Anxiety affects 40 million people in the U.S., and 43% of North Americans take mood altering prescriptions regularly. Paxil and Zoloft (two of the more popular anti-anxiety medications) were among the top ten prescribed drugs in the US, and totaled almost $5 Billion in sales in 2002.
Other anti-anxiety medications—benzodiazepines like Valium, Ativan and Xanax—notoriously impair performance and are highly addictive. Not to mention the tens of millions of Americans who "cope" with their chronic anxiety by drinking alcohol to excess or taking illegal prescription painkillers.
HK was a 40-something man who came to me seeking help for his panic attacks. Periodically, in Tony Soprano fashion, he'd be overcome with dread, but with distinct physical symptoms: nausea, stabbing headaches, lightheadedness, heart-pounding, and drenching sweats.
After several fruitless trips to the ER, where he was told he was "fine" and handed a prescription for Xanax, he came to see me.
After hearing his story, I warned that I might be able to help him, but that some stubborn cases of panic disorder really do require meds, at least in the short run. But he was determined to avoid a drug fix, and I agreed to run some tests and make some suggestions.
First off, I prescribed some magnesium pills. Stress depletes magnesium, and many patients with low magnesium have hair-trigger responses to stress. Sure enough, his magnesium levels, measured via an ultra-sensitive test, turned out later to be in the basement.
Second, I started HK on Omega 3 fish oil pills. HK's diet was abysmal, consisting of junk food fried in poor quality oils, and he hardly ate any fish or nuts. Omega 3 fish oil has found a role in psychiatry by promoting optimal brain function in many patients with anxiety, depression, and even schizophrenia.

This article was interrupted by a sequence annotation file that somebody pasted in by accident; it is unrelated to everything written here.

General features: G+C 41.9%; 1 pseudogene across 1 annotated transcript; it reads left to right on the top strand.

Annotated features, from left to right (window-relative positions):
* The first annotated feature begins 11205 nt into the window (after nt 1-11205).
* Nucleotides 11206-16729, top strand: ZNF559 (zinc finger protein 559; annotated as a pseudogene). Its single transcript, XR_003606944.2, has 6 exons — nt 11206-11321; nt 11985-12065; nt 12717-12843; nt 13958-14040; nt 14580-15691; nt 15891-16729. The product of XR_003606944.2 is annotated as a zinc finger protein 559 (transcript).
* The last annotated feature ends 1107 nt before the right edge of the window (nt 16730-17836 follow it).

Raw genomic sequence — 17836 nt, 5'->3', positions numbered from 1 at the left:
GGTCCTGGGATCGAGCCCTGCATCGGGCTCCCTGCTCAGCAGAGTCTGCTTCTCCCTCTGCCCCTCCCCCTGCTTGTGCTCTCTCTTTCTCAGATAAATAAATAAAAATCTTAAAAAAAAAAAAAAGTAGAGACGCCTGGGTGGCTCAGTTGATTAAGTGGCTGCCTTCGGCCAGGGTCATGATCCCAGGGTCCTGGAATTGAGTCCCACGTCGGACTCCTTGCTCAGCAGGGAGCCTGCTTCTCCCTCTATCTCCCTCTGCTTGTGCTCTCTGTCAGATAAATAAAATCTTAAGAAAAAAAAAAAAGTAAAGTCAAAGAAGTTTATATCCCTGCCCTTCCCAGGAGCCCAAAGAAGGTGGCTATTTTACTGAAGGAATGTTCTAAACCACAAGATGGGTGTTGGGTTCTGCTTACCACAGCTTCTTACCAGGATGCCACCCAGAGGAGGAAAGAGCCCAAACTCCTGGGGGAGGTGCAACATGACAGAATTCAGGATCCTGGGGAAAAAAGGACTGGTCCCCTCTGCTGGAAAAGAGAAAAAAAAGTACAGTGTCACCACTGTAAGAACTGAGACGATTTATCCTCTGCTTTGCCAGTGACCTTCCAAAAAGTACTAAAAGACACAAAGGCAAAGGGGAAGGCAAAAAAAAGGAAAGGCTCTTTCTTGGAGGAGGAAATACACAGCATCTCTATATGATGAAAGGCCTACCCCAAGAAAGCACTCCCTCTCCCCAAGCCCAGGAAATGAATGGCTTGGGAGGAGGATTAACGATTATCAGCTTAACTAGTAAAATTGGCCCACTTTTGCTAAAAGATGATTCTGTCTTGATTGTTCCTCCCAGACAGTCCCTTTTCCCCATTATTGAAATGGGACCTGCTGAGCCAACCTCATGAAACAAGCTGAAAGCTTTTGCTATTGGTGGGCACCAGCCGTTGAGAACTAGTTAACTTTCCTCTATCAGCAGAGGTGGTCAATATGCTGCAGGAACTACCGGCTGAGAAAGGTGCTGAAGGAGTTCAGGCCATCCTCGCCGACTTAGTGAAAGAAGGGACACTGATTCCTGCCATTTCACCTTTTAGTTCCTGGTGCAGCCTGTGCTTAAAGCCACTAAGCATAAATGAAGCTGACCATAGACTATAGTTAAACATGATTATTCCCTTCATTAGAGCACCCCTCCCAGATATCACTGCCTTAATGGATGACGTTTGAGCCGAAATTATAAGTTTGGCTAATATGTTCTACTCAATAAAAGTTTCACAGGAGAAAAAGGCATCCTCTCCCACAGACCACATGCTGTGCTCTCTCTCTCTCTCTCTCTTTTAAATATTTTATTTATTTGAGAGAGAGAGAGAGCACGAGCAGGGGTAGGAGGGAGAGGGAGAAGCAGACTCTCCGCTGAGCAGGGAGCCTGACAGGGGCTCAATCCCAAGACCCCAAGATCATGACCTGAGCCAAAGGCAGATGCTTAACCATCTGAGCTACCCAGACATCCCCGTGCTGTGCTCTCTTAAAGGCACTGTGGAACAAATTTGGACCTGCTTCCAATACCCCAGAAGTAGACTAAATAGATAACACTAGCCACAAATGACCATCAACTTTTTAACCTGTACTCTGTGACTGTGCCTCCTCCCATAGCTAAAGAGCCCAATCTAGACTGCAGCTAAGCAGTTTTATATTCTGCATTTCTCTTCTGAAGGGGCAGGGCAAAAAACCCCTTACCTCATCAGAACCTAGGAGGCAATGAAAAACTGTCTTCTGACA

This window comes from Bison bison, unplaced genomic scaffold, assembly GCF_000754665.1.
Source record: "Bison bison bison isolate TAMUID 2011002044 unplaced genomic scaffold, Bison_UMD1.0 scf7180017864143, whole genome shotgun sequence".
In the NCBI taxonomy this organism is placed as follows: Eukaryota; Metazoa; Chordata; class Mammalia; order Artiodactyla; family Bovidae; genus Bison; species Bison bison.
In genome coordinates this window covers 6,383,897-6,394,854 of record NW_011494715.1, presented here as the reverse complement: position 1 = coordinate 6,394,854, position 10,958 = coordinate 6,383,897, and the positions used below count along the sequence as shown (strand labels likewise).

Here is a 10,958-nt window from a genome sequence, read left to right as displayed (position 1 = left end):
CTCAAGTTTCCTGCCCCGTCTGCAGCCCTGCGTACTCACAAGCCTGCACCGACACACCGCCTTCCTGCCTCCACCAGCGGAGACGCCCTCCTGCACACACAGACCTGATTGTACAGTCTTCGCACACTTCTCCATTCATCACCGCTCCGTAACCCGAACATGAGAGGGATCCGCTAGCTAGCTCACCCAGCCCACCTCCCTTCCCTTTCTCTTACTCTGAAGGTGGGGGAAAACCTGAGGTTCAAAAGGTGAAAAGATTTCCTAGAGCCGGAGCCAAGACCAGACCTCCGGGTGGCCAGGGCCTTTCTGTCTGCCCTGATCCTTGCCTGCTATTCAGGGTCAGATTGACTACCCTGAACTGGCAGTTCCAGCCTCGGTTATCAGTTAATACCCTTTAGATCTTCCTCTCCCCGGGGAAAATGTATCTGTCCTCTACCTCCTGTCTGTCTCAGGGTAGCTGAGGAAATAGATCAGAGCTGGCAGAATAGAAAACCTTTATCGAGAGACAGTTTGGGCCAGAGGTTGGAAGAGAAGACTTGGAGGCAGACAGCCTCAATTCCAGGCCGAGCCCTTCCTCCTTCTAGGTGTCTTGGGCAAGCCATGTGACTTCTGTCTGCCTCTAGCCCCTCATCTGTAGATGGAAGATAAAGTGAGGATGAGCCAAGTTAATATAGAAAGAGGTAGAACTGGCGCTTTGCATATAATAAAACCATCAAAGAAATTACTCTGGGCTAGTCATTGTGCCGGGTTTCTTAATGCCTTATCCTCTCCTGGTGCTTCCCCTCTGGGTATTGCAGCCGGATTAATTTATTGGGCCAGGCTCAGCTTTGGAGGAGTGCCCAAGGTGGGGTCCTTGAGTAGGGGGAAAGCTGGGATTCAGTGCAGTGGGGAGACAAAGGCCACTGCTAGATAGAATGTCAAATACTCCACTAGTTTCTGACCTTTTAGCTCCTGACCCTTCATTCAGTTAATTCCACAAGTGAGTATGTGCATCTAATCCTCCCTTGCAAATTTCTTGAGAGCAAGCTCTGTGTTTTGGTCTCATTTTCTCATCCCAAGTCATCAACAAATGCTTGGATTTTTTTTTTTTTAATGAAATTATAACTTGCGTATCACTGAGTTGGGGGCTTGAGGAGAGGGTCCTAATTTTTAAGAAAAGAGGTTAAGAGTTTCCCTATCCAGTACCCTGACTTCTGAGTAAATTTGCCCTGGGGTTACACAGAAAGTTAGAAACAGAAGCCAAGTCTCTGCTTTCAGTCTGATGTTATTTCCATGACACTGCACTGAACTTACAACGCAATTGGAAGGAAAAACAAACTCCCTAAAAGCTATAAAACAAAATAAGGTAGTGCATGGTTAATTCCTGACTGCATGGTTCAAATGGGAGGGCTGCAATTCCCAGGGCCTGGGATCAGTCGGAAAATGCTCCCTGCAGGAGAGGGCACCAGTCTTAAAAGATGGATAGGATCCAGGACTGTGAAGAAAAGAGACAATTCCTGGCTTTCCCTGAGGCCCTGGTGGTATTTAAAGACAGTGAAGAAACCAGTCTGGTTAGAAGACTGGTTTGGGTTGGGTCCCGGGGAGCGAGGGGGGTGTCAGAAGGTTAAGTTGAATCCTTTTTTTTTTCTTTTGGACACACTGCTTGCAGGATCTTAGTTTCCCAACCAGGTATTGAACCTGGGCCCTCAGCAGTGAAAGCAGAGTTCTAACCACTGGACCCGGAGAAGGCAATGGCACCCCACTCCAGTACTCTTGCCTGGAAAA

Additionally, after a glucose tolerance test showed severe hypoglycemia, I put HK on a hypoglycemia diet, with frequent small meals and snacks and time release carbs with plenty of high-quality protein and healthy fats. HK had a "teachable moment" during the test when his blood sugar dropped to 46 and his panic symptoms started to kick in.
Finally, I told HK to begin taking L-Theanine, which has been shown to have a calming and focussing effect, without the drowsiness-inducing or performance-impairing properties of conventional anti-anxiety meds.
I also reinforced HK's decision to see a cognitive behavioral therapist, a type of practitioner I find particularly well-suited to addressing anxiety and phobias.
I wasn't expecting miracles when I saw HK three weeks later—I had urged him to keep his expectations modest and that the recovery process might be slow, with occasional speed bumps. But when HK returned to seem me, he was ecstatic.
The headaches were nearly gone, and best of all, not a single panic attack! In a series of follow-up visits, HK has shown steady improvement and very carefully adheres to his program of diet and supplements. He is thankful that I gave him a chance to try a natural alternative to prescription drugs.
Cases like HK's remind me how empowering natural medicine can be. If only more Americans were aware of its benefits, and had the personal discipline to commit to a program of lifestyle modification, we could avoid the tragedy of millions being unnecessarily ensnared by the drug paradigm.